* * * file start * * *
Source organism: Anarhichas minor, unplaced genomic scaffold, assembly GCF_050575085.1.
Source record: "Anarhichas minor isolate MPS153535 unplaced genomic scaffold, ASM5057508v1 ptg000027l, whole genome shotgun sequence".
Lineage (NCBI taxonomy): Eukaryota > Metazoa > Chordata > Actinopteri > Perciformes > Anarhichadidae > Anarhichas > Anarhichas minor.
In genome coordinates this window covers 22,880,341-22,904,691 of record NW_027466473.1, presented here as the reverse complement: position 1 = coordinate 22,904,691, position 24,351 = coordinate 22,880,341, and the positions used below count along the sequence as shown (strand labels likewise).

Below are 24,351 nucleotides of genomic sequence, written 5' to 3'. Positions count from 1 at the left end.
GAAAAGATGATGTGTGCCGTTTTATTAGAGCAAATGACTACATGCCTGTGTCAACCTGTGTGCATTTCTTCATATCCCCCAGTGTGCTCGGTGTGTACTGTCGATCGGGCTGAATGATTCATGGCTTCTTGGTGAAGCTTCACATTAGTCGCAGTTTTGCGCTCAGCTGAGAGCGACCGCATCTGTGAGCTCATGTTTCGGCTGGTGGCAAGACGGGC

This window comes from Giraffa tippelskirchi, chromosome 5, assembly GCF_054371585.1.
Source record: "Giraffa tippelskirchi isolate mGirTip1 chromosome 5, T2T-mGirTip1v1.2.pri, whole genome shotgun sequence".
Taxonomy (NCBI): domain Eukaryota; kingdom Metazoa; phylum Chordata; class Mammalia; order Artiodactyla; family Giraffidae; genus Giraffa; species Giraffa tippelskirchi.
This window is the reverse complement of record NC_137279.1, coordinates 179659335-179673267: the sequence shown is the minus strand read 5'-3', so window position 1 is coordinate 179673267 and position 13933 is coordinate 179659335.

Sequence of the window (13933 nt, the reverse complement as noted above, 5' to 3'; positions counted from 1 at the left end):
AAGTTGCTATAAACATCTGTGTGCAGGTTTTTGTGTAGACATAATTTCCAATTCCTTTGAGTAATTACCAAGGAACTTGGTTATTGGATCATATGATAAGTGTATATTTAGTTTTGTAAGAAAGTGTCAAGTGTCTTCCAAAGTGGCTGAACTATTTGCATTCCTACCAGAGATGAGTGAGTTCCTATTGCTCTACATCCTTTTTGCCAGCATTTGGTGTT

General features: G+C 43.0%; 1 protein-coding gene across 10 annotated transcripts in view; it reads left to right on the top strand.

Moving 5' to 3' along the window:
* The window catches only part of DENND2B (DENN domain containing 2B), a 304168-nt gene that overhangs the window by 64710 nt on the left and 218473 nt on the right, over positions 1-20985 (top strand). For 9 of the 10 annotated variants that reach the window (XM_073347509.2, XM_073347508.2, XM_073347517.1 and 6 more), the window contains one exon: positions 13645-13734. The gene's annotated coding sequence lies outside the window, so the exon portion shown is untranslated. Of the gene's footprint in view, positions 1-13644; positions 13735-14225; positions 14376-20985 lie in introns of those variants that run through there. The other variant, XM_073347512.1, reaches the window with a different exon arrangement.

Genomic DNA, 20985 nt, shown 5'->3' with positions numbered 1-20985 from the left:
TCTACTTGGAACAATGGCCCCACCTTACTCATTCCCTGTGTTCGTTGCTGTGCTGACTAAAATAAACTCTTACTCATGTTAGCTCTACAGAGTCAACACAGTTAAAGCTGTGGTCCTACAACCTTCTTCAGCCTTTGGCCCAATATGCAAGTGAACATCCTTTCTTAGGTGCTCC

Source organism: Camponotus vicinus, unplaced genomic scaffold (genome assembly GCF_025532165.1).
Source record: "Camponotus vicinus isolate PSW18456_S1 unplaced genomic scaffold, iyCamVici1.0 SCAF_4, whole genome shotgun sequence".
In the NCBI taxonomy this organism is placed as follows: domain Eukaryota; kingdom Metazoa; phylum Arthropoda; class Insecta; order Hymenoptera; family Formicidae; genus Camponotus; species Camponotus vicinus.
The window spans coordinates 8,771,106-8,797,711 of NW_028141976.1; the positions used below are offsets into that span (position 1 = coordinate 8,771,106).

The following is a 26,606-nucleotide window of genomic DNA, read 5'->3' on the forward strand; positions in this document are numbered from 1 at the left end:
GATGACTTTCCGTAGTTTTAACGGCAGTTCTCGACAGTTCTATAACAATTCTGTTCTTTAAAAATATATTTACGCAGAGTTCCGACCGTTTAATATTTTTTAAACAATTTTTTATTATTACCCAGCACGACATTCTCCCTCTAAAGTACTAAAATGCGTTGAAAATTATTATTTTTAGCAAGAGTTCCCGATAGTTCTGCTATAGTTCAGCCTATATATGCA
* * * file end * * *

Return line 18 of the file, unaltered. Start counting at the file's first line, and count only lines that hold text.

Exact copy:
Source organism: Camponotus vicinus, unplaced genomic scaffold (genome assembly GCF_025532165.1).